Helsingin Sanomat starts off this Wednesday with a lengthy Q&A featuring Prime Minister Juha Sipilä. He says the two most pressing tasks the government faces are improving employment figures and renewing the country's network of social and health services. A new challenge presented itself at the start of the year, however, when Sipilä appointed a working group to come up with ways to mitigate increasing inequality in Finnish society. The comprehensive analysis extended to everything from day care to state debt and work-life balance to immigration, the paper writes.
One thing Sipilä says he learned from the report is that the nation's system of social benefits cannot go on as it is. "In the future, work will be comprised of several different components in a variety of fields. The definition of work as we know it today will change significantly," he says.
The premier tells the paper that Finland must prepare for a future in which companies are no longer the primary employers. "People will have to be able to earn a living from many different work responsibilities, simultaneously or in consecutive shorter periods," he says.
The Finnish Prime Minister says a universal basic income is one solution on the table. As digitalization advances, he says, Finland will need an entirely new system of social welfare. His government green-lighted a basic income pilot project for some 2,000 long-term unemployed which is set to wrap up in 2018.
Top priorities: jobs and administrative reform
When it comes to jobs, Sipilä tells HS that his three-party coalition government still hopes to achieve its projected goal of 72 percent employment, a number last seen in Finland in 1990. At present, the percentage of 15 to 64-year-olds in work stands at 69 percent.
"We are moving in the right direction on this the whole time," said Sipilä. "Export numbers are only now picking up. Soon this will be reflected in employment figures."
But what about the health and social services reform, a mammoth project his and previous governments have grappled with unsuccessfully? He was recently forced to announce that the implementation would be pushed back a year due to complicated compliance issues with constitutional law. "Everyone knows that we will not be able to bridge the sustainability gap without major changes. Change is difficult and opposition to change is always great."
The interview goes on to discuss what lies ahead for the government after the summer break: more work on the 'sote' reform and job creation is at the top of the list, and a cut to corporate assistance is likely in the cards. Among five random questions to finish, Sipilä is asked which foreign leader he is closest to.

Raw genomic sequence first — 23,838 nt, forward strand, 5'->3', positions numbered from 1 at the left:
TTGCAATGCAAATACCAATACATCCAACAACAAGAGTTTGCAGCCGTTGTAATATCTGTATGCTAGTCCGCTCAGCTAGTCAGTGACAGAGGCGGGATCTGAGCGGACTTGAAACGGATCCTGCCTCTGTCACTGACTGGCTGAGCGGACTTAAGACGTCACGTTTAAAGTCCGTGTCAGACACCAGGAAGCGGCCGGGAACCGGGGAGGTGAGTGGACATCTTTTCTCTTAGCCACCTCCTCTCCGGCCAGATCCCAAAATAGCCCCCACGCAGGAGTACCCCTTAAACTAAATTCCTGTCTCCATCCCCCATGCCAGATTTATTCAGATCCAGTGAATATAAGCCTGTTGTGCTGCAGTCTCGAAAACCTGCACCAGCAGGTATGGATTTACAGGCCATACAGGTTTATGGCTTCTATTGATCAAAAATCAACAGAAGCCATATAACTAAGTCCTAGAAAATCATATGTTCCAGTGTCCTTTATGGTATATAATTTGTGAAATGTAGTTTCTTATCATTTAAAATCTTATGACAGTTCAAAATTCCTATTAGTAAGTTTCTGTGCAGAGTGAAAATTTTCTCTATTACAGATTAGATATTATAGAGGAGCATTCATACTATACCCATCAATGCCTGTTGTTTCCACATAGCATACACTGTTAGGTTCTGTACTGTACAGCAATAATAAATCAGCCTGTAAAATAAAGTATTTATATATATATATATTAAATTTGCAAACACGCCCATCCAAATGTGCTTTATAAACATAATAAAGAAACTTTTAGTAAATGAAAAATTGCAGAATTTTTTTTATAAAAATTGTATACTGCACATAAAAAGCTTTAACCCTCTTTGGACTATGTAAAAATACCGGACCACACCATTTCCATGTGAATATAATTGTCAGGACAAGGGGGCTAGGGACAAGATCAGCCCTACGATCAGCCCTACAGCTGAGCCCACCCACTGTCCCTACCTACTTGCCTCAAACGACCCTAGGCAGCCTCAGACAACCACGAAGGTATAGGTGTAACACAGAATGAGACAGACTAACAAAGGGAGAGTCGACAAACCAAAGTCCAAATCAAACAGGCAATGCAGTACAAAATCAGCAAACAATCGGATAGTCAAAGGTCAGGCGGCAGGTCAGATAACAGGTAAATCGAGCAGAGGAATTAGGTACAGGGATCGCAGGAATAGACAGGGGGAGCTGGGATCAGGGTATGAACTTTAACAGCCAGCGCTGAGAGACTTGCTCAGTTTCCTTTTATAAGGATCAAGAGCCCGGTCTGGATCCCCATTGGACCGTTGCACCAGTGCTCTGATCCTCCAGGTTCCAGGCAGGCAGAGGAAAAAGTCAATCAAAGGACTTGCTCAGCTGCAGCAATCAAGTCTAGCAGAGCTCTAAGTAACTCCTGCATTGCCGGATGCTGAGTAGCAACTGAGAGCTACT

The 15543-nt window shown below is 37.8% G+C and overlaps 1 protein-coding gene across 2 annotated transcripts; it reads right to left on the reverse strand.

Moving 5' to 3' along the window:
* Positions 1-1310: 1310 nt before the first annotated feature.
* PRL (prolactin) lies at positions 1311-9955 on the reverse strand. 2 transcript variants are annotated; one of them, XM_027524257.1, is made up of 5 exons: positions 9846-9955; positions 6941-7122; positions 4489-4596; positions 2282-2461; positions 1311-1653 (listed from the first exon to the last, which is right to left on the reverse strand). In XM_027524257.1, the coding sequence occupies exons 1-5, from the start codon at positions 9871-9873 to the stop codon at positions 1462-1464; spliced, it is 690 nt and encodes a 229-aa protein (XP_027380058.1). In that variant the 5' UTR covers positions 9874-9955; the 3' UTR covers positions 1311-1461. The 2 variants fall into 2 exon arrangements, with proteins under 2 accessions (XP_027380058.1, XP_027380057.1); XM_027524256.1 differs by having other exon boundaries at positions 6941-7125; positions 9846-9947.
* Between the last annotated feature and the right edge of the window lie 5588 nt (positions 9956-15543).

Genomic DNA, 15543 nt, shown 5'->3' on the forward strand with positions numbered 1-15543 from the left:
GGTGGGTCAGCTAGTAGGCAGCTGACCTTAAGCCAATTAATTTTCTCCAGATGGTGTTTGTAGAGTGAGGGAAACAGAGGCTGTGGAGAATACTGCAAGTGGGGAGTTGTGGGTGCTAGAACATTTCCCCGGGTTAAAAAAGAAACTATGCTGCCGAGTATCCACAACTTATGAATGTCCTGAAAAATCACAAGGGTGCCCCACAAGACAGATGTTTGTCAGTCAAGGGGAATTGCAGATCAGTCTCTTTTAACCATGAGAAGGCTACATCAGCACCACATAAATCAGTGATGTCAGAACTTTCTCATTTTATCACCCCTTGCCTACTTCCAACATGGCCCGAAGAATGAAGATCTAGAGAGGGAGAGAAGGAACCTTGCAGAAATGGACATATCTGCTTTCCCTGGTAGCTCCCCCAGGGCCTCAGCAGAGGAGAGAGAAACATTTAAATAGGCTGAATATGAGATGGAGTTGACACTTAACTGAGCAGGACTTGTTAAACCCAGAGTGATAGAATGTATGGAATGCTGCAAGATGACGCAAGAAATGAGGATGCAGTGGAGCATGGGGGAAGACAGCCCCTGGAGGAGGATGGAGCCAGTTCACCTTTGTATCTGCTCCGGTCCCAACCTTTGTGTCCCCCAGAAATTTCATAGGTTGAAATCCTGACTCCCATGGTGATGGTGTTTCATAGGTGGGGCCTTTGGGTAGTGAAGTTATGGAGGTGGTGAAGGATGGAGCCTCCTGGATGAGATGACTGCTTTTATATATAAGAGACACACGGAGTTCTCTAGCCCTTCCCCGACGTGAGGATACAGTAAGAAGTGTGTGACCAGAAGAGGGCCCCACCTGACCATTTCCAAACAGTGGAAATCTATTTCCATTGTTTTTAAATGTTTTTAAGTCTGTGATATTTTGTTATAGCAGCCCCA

"There are several, but I am in constant contact with Stefan Löfven (the Swedish Prime Minister), for example."
President candidates demand Niinistö's presence at debate
The Aamulehti paper out of Tampere features a challenge from the Centre Party candidate for president in 2018, former Prime Minister Matti Vanhanen. He has invited the other candidates to join him in a debate in August in the southern city of Salo, and he made it clear to AL that he expects the sitting president, Sauli Niinistö, to also attend. Previous calls from Vanhanen for Niinistö to participate in pre-election campaign debates have been met with reluctance – the President's Office says Niinistö is fully booked for the remainder of this year, due to the ongoing centennial celebration.
Many of the other parties' candidates for president agree with Vanhanen's demand, which was presented at the SuomiAreena debate in Pori. Finnish President Sauli Niinistö currently enjoys strong public support with polls currently suggesting he will easily win a second term on 28 January 2018, in the first round of voting.
Companies Finns dislike
Next, the Länsiväylä newspaper from the western climes of the capital city region lists the results of a survey asking Finns to cite companies they dislike. The communications firm Tekir asked 1,000 Finnish citizens between the ages of 15 and 79 to name "firms they hate", and the firm in first place turned out to be a Tekir client.
Bankrupt Talvivaara mining fompany, Nordic banking giant Nordea and multinational food and drink company Nestlé top the list, followed by the state-owned miner Terrafame, the Fortum energy company and the electricity transmission firm Caruna.
The poll found that 74 percent of Finns didn't actually hate any companies: only 3.3 percent of the respondents indicated that they disliked first-place winner Talvivaara, for example.
Divided into sectors, the survey suggested that Finns were foremost averse to unethical and environmentally damaging companies, but also critical of firms that evaded taxes or tried to hide their profits.
Sliding off the runway
And finally, the tabloid Ilta-Sanomat reports on a Norwegian airline flight that slid off the end of the runway onto the grass late yesterday evening at the Helsinki Airport.
The plane skidded off the landing strip in heavy rain, but no one was injured or in danger during the incident. The DY4287 flight from Stockholm to Helsinki was scheduled to arrive at 6:25 pm Tuesday evening, but was delayed, arriving 40 minutes late at 7:10 pm.